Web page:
Supreme Court & Global Warming 2

Following up on yesterday’s post, tThe NYT‘s coverage of the Supreme Court hearing on Global Warming continues:

On one level, the argument was about the meaning of the Clean Air Act, which the Environmental Protection Agency maintains does not treat carbon dioxide and other heat-trapping gases as air pollutants and thus does not give the agency the authority to regulate them.

On another level, the argument was about whether the dozen states, three cities and many environmental groups that went to federal court to challenge the agency’s position had legal standing to pursue their lawsuit.

Intriguing. On the issue of standing:

Chief Justice John G. Roberts Jr., along with Justices Antonin Scalia and Samuel A. Alito Jr., expressed strong doubts that the plaintiffs, represented by Assistant Attorney General James R. Milkey of Massachusetts, could meet those interrelated conditions by showing that global climate change presented a sufficiently tangible and imminent danger that could be adequately addressed by regulating emissions from new cars and trucks.

“You have to show the harm is imminent,” Justice Scalia instructed Mr. Milkey, asking, “I mean, when is the cataclysm?”

Mr. Milkey replied, “It’s not so much a cataclysm as ongoing harm,” arguing that Massachusetts, New York, and other coastal states faced losing “sovereign territory” to rising sea levels. “So the harm is already occurring,” he said. “It is ongoing, and it will happen well into the future.”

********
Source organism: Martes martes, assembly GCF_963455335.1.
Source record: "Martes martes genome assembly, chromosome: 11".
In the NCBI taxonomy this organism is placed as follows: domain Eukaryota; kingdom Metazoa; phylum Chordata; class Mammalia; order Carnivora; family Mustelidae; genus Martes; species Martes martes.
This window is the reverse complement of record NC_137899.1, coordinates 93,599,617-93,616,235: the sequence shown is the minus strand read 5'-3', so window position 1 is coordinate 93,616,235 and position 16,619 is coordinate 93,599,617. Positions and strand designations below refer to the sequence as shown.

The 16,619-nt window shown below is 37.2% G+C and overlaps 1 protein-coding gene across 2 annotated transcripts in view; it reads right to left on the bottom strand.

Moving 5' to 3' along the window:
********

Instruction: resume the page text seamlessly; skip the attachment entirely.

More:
I doubt Scalia’s hyperbole is going to carry the day. After all, harm need not be cataclysmic to be regulatable. The Times also points out that the claim that Congress didn’t intend for the EPA to regulate CO2 seems particularly specious. The attorney for the EPA didn’t seem particularly effective on this point:

Mr. Garre referred several times to “the conclusion the agency reached,” an unusual locution that seemed something short of the full embrace that lawyers from the solicitor general’s office usually offer the agencies whose positions they defend.The Bush administration’s conclusion that the Clean Air Act does not authorize the E.P.A. to address climate change marked an about-face from the agency’s previous view of its legal authority.

Still at the end of the day, it appears that we can’t yet predict the outcome:

By the end of the argument there appeared a strong likelihood that the court would divide 5 to 4 on the standing question, with Justice Anthony M. Kennedy holding the deciding vote. His relatively few comments were ambiguous.

For now, we wait while the justices work through the details and develop their decision. Either way, it will make for an interesting news day.

This entry was posted in Uncategorized. Bookmark the permalink.

Leave a Reply